Vegetarian Protein - is there enough, and is it complete?
by Webmaster, All4NaturalHealth.com
It is perhaps one of the biggest fallacies in nutrition that there is not enough vegetarian protein, and that animal protein is needed for good health. The truth is, we can survive on the former, and plant foods alone can provide enough of both essential and non-essential amino acids, thereby satisfying our protein needs.
There are many sources of protein for vegetarians. Whole grains, nuts, seeds, beans, legumes and vegetables all contain protein.
In fact, all the essential amino acids we need are synthesized by plants, not animals.
As long as a varied and balanced vegetarian diet containing various types of plant foods are consumed, and your calorie intake is sufficient, your protein requirement would be more than met. This has been validated by studies conducted at Harvard University, as well as in Australia, Canada, Europe, New Zealand, UK and the US.
In other words, a diet with sufficient amount of calories in it would also have enough protein. Dr Richard Schulze also champions this fact.
Mainstream medical and health organizations, in the past couple of decades, have separately studied the vegetarian diet and found it to be more than sufficient in meeting the nutritional needs for people in all stages of life, even infants, children, teenagers, pregnant women and nursing mothers.
The abstract of the "Position of the American Dietetic Association and Dietitians of Canada: Vegetarian diets", June 2003, published in the Journal of the American Dietetic Association, states: "It is the position of the American Dietetic Association and Dietitians of Canada that appropriately planned vegetarian diets are healthful, nutritionally adequate and provide health benefits in the prevention and treatment of certain diseases."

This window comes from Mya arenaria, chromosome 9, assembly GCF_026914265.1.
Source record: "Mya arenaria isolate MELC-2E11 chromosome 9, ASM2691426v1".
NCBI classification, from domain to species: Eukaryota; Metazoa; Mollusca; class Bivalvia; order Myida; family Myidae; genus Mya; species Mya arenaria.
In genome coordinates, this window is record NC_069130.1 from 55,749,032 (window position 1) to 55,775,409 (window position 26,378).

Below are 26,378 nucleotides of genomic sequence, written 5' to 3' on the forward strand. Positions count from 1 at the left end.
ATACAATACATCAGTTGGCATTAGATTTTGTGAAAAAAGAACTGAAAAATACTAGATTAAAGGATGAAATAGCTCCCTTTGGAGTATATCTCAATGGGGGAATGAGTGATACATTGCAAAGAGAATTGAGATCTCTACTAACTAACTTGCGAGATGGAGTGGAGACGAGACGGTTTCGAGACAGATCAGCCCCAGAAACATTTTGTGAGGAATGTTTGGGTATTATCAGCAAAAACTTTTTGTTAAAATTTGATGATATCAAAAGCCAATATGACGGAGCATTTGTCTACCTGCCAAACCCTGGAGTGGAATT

"[...] This position paper reviews the current scientific data related to key nutrients for vegetarians, including protein, iron, zinc, calcium, vitamin D, riboflavin, vitamin B-12, vitamin A, n-3 fatty acids and iodine. A vegetarian, including vegan, diet can meet current recommendations for all of these nutrients."
To other experts, however, this is nonsense, and absolutely not necessary. Dr Richard Schulze, for example, categorically states in one of his books that this theory is "simply hogwash" and has been "scientifically disproved".
So, is vegetarian protein 'complete', and is there the need for 'protein combining' in the same meal? To play it safe, when I consume vegetarian meals, I follow that advice anyway. It's not difficult, really. Whole grains form the main staple, with beans, legumes, nuts or seeds being part of one of the side dishes.
Elsewhere, the U.S. Department of Agriculture (USDA) had in fact stated that, on average, American vegetarians consume 150% of their protein needs, while meat-eaters take in twice as much as what they need.
Thus, if there is a problem with modern day diets, it is way too much protein, and certainly not the lack of it! So, relax.
There is no need, however, to consume any of these foods to meet your full protein needs, as a variety of the other vegetarian sources of the essential amino acids would do the trick.